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Teaching Social Studies with Picture Books

January 21, 2020 No Comments

If your social studies units have been dragging lately, I have just the tip for you! Try reading aloud picture books during your history lessons! I love using picture books to introduce content in social studies in 3rd, 4th, and 5th grade! The text and illustrations grab students’ attention and help them to visualize history.

How Do Picture Books Support Learning in Social Studies?

Using interactive read-alouds during a social studies lesson or unit is a great way to integrate literacy in the content areas. Picture books can help provide background knowledge for students that may have some gaps. They can also help you pre-teach important vocabulary words students will see in the upcoming lessons. In addition, they can springboard to class discussions in which you can identify any misconceptions students are bringing to a new lesson or unit.

Picture books are great for your auditory and visual learners, and the illustrations can help all students retain new learning! Displaying color photos of the real people, places, or objects seen in the book can also help students can make connections to the content you’re teaching.

Literary nonfiction picture books make the dry facts more memorable because the information is presented through storytelling. This genre also provides background information and context to help students understand why certain choices were made in history. Read more about teaching literary nonfiction here!

I also love that you can double-dip into language arts by incorporating reading skills and strategies in your history lessons. Plus, you can weave in higher level thinking skills for social studies, like:

  • recognizing change over time
  • identifying cause and effect relationships
  • sequencing events
  • recognizing different perspectives and points of view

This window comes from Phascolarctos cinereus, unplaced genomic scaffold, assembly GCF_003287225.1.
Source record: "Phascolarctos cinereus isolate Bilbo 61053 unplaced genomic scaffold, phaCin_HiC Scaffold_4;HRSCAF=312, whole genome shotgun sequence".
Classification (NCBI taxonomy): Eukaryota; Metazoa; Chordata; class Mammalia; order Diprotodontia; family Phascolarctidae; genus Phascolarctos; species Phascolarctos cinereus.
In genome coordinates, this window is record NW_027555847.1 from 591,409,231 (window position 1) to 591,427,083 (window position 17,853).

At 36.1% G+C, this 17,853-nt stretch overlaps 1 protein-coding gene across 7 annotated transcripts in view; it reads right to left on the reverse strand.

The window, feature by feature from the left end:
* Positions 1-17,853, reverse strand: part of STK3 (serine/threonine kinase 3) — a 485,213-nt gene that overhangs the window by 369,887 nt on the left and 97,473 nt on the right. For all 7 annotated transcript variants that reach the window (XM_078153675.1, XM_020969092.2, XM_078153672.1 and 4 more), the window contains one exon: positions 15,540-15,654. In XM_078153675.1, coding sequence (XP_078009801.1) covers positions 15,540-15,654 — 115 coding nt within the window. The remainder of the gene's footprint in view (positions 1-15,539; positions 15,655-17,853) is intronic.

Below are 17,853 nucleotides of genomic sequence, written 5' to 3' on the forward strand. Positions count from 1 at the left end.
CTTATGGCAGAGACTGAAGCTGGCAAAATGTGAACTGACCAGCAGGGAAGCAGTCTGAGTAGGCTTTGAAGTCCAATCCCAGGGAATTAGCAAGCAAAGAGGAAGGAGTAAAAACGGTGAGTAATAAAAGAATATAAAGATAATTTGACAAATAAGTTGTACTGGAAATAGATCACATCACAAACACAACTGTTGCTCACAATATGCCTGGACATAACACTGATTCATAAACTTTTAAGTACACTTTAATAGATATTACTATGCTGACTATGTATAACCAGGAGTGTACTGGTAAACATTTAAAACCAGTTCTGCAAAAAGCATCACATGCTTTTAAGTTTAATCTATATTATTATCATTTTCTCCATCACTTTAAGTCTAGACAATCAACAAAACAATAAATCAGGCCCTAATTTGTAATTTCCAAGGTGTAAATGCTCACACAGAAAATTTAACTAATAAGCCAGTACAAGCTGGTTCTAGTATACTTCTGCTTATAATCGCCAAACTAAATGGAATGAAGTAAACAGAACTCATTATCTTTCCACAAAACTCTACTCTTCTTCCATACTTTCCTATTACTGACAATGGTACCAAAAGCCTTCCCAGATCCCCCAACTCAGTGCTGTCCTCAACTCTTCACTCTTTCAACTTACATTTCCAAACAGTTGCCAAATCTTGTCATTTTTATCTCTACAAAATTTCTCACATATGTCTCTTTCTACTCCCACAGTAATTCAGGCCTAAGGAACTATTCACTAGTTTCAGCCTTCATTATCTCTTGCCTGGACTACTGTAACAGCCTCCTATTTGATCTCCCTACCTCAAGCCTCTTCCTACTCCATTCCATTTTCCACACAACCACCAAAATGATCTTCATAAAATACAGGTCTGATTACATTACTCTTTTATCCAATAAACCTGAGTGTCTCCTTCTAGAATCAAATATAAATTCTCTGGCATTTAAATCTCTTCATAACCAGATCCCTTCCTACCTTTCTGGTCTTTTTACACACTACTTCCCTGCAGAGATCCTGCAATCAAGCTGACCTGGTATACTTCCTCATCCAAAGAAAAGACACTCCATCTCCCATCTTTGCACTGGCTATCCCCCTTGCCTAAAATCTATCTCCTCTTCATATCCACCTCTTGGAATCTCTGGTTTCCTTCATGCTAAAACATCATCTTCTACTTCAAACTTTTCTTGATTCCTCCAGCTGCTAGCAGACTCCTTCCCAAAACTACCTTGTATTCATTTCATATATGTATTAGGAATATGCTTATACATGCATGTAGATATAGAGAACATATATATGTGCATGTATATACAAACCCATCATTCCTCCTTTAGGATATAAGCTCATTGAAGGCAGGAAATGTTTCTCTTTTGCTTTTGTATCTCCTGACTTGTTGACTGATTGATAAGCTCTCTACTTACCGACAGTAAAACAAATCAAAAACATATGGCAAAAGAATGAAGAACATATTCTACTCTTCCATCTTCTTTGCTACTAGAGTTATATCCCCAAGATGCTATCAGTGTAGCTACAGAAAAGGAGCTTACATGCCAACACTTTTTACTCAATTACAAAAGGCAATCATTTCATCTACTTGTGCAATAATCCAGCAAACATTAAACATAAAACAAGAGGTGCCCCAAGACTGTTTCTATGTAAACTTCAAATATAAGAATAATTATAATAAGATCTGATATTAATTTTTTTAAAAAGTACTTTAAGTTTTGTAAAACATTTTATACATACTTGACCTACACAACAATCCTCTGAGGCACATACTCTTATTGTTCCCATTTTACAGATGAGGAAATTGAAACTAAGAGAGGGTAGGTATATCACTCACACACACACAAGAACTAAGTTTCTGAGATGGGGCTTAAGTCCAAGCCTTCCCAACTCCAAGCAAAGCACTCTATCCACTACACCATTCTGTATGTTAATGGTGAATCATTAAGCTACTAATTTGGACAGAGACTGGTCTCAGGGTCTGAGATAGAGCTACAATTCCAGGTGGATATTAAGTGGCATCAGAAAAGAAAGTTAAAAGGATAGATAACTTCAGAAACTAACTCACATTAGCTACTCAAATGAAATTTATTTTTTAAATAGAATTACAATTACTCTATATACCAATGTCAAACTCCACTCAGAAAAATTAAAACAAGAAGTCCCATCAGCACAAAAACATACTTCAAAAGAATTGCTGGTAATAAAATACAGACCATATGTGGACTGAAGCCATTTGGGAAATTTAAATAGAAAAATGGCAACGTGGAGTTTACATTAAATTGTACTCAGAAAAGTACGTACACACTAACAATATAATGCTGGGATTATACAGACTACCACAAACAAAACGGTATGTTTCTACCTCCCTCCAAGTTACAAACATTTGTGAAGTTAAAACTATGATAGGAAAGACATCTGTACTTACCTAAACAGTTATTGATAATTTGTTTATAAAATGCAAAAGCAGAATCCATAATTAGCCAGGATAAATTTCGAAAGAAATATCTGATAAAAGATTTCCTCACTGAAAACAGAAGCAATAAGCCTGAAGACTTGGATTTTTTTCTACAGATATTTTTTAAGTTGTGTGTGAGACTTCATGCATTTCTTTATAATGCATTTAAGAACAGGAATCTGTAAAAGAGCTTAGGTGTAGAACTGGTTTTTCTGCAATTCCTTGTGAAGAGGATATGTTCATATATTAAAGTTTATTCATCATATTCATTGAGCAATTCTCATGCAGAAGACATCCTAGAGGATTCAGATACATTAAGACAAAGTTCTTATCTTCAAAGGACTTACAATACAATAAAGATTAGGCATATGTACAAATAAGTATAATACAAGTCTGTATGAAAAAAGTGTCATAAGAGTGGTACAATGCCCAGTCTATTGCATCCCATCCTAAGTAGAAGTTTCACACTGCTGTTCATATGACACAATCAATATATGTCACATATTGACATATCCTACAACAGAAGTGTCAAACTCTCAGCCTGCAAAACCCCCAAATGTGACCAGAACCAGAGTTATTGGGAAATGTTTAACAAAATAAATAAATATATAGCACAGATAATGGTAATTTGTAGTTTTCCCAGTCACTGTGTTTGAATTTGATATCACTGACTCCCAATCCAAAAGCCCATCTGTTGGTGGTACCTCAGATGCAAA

• drawing conclusions and making inferences
  • identifying costs and benefits of various decisions

Also, I like to pair my picture book read-alouds with an anchor chart. This is really helpful to have to refer back to during the lesson or unit. Some examples are:

  • KWL
  • somebody-wanted-but-so or somebody-wanted-but-so-then
  • cause and effect
  • key people, places, or vocabulary
  • fact vs. fiction
  • compare and contrast
I love using picture books to teach social studies to upper elementary students!

History Topics That Picture Books Can Support

Where can you incorporate picture books in your social studies lessons? Everywhere!

  • geography
  • historical events and time periods
  • contributions of important individuals
  • culture
  • community life, roles, occupations
  • economics
  • government
  • immigration
  • farming
  • transportation
  • local/state history
  • current events

Recommended Picture Books for American History

There are tons of great picture books you can use to introduce American history to your upper elementary students. Here are just a few of my favorites:

The Little House by Virginia Lee Burton: change over time, past vs. present, industrialization, rural vs. urban areas

Before She Was Harriet by Lesa Cline-Ransome: Harriet Tubman’s life and contributions, Civil War, abolition

We the Kids: The Preamble to the Constitution of the United States by David Catrow: formation of the United States, laws, rights, government

The Other Side by Jacqueline Woodson: segregation, discrimination

George vs. George: The American Revolution as Seen from Both Sides by Rosalyn Schanzer: causes of the American Revolution, George Washington

Encounter by Jane Yolen: colonization, Columbus, native peoples

The Name Jar by Yangsook Choi: immigration, cultural diversity, customs

What social studies picture books do you love to use with upper elementary students? Feel free to let me know in the comments!

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